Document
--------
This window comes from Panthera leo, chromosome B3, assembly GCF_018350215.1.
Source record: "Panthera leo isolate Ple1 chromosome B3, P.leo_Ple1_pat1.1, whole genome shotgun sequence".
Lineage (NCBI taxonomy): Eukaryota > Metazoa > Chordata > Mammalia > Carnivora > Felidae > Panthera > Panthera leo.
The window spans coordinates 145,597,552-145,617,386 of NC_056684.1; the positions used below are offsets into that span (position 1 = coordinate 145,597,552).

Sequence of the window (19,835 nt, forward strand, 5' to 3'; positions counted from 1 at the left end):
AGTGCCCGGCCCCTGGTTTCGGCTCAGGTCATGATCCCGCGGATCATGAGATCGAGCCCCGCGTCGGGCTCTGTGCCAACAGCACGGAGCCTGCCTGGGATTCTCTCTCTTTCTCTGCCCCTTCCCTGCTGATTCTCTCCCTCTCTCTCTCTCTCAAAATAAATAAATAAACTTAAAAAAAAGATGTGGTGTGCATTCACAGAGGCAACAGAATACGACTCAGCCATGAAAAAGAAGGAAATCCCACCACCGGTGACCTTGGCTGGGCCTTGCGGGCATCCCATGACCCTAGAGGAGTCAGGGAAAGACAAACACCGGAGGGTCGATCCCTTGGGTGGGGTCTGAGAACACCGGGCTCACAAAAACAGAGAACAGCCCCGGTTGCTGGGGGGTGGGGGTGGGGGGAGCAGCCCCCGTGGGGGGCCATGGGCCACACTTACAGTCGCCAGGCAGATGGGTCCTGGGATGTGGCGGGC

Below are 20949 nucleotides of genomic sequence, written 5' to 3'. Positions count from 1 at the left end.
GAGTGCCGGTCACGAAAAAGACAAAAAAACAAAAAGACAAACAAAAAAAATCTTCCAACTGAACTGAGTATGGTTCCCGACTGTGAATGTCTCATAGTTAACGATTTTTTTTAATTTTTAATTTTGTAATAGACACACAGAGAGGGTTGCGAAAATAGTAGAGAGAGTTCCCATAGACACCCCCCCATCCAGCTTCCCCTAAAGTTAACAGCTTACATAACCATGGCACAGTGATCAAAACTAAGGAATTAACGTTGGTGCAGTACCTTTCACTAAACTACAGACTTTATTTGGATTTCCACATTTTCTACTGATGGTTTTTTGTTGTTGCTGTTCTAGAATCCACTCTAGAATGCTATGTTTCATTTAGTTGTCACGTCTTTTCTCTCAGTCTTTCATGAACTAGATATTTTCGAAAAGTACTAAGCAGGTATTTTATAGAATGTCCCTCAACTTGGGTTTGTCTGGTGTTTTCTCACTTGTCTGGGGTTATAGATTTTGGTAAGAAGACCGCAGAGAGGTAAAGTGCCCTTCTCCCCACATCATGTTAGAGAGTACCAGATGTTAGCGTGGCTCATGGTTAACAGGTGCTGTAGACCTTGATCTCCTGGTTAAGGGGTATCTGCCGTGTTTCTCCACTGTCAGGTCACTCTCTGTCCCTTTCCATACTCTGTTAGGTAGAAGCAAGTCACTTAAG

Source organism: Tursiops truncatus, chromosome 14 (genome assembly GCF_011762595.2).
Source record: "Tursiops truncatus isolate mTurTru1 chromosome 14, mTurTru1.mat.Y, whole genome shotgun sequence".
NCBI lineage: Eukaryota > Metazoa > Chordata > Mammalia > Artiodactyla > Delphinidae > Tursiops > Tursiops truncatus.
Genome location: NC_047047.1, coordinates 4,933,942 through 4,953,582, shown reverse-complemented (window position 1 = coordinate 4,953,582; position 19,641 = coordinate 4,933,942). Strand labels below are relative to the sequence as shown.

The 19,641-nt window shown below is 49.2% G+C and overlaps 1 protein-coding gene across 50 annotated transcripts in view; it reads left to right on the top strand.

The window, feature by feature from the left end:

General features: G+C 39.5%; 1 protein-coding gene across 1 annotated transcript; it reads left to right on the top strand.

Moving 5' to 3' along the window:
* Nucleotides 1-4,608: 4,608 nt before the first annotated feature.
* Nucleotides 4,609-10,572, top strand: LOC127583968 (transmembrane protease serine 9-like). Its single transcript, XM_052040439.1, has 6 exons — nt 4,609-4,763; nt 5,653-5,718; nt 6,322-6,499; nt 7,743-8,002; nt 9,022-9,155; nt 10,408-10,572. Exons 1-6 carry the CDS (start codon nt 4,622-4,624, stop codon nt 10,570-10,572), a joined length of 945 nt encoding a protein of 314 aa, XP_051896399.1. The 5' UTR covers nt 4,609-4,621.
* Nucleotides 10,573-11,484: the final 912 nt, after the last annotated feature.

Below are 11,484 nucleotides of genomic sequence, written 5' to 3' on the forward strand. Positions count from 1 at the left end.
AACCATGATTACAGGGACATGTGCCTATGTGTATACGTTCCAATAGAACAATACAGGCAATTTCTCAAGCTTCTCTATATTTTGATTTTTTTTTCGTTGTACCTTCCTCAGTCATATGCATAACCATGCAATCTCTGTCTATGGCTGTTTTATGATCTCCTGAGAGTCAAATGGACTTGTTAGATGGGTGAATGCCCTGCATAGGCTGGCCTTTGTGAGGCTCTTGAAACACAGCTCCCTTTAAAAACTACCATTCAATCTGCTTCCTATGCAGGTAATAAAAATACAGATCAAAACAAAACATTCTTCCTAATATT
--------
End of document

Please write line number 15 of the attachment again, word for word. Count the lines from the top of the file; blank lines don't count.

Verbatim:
General features: G+C 39.5%; 1 protein-coding gene across 1 annotated transcript; it reads left to right on the top strand.